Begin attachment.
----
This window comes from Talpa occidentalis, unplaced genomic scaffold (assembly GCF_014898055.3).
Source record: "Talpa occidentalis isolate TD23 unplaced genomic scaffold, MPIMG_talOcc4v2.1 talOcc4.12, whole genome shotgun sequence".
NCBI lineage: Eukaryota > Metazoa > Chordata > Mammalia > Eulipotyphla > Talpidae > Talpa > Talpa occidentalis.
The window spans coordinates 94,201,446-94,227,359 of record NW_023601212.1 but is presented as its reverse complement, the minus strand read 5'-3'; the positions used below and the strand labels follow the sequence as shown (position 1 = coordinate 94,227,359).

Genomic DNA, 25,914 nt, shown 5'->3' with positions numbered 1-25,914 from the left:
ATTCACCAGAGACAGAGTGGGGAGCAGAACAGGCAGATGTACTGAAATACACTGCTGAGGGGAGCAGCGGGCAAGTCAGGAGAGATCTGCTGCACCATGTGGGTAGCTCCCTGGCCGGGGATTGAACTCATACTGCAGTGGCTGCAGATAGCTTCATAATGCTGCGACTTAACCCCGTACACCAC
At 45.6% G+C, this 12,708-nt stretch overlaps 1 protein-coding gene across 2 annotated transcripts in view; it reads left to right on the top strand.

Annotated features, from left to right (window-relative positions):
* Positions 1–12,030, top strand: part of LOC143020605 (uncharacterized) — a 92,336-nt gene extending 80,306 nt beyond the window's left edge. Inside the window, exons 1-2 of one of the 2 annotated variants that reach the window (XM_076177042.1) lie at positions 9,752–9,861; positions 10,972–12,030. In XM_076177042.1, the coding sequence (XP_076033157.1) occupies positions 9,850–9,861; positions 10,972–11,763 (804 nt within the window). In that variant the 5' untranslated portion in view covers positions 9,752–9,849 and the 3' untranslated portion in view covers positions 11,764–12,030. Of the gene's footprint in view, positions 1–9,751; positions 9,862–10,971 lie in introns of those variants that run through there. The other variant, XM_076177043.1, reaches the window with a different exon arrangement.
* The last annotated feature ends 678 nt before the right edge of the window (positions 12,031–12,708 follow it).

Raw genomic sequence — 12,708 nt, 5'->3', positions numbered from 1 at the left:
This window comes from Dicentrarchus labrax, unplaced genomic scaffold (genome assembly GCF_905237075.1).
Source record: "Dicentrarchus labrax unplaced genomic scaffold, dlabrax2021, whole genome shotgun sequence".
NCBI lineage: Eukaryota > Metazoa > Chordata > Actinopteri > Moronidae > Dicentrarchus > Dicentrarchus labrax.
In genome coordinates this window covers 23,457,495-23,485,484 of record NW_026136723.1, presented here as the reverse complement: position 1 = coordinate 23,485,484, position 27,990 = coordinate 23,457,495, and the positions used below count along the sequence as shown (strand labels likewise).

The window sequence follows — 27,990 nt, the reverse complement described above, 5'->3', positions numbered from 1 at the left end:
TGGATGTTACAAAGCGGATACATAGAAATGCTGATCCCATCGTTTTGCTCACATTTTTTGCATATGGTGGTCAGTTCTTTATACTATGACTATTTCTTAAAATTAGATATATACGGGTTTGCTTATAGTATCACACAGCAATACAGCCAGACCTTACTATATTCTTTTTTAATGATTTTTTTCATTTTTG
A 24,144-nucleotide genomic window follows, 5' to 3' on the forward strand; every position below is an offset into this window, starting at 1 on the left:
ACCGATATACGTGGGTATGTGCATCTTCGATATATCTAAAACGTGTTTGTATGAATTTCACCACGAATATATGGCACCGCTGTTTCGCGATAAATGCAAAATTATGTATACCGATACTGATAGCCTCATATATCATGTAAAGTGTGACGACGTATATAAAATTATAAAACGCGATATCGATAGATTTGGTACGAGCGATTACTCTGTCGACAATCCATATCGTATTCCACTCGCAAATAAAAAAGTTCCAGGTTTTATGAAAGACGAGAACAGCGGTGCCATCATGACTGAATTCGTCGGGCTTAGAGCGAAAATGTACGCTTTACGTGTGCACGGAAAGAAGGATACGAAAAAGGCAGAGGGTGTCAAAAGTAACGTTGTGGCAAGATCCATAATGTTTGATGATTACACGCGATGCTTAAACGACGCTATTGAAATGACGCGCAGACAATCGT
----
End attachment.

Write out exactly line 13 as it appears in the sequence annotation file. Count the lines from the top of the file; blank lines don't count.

Source record: "Dicentrarchus labrax unplaced genomic scaffold, dlabrax2021, whole genome shotgun sequence".